Clean bird baths and feeders with a wildlife friendly disinfectant to prevent the spread of disease, clear debris from ponds or water features and jet-wash patios, statuary and brickwork.


Other spring maintenance jobs include giving your greenhouse a thorough clean with hot soapy water to get rid of any pests and diseases and let the light in. Clean all your pots, propagators and seed trays with soapy water. Add a splash of bleach to the soapy water mix to spruce up weather-worn plastic tables and chairs.

Planning and preparing


If you’re after some larger items for your garden – such as barbecues, ponds or gazebos – pop along to your local garden centre or visit a garden show to see the latest trends in garden features and design. When it comes to outdoor seating, lighting and patio furniture, it’s always best to try before you buy.

Lawn care

Edge your lawn and rake over lightly to remove leaves, twigs and moss. Apply lawn care fertiliser late-March to April, on a day when the grass is moist.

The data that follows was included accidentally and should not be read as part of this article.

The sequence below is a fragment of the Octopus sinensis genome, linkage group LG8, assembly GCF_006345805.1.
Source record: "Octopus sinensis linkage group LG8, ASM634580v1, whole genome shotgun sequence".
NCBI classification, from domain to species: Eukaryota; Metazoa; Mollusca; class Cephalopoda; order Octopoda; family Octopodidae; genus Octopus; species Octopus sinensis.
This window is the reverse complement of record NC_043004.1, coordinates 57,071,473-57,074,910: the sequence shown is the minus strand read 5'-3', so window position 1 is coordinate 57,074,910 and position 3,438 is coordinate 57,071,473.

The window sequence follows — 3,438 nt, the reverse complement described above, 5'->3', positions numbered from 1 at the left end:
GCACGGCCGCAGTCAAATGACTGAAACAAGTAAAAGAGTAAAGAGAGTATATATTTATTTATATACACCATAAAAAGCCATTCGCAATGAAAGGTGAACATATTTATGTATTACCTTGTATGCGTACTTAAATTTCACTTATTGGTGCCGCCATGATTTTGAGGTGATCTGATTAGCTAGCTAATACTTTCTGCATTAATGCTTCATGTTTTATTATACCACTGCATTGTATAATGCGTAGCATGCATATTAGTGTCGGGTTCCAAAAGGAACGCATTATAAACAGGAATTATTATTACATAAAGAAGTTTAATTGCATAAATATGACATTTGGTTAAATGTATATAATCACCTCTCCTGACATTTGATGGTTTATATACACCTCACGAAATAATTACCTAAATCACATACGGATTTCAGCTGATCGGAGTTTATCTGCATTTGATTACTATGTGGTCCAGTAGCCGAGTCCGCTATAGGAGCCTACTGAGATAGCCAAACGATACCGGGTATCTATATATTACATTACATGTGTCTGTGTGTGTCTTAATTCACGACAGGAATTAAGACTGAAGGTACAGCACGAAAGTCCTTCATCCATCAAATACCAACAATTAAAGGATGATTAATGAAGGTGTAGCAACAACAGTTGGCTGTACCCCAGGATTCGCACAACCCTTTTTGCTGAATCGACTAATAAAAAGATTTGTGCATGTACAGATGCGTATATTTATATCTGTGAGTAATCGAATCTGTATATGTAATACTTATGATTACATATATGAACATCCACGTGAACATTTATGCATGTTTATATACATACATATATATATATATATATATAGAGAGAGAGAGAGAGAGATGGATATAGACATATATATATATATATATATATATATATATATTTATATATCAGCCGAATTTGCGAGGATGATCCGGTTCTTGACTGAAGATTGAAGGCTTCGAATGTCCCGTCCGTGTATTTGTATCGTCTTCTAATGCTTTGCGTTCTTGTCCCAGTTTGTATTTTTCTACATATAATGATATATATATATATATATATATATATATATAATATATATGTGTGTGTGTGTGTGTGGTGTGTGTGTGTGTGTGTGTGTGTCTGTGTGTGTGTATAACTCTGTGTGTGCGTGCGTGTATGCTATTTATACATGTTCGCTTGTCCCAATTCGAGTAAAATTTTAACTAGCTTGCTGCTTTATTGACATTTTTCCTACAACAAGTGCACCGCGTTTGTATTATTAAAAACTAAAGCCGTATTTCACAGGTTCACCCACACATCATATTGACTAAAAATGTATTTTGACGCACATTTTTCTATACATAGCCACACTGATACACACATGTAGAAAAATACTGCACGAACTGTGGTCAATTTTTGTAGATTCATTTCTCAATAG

Soil care

Spring is also a good time to clear out your flower beds and give your soil a top dressing. Add some fresh compost to pots and tubs with established plants in too.


Chop back unruly plants such as lavender, sage and rosemary. Prune floribunda and tea roses and tame woody shrubs such as buddleia, hardy fuchsia, lilacs, hydrangeas and hebes. Tidy up leggy trees such as birch and maple and evergreens such as yew and juniper. If flower buds have formed, the general rule is to wait until after the blooms have faded and cut back in summer. Look forward to early rewards from spring blooming plants such as camellias, magnolias and fruit trees such as plums and cherries.

Planting and growing


Order your summer bedding and hanging basket plants, such as begonias, geraniums and busy lizzies. If the weather turns cold, you’ll need to be prepared to nurture them indoors or in the greenhouse until mid-late May.

Buy local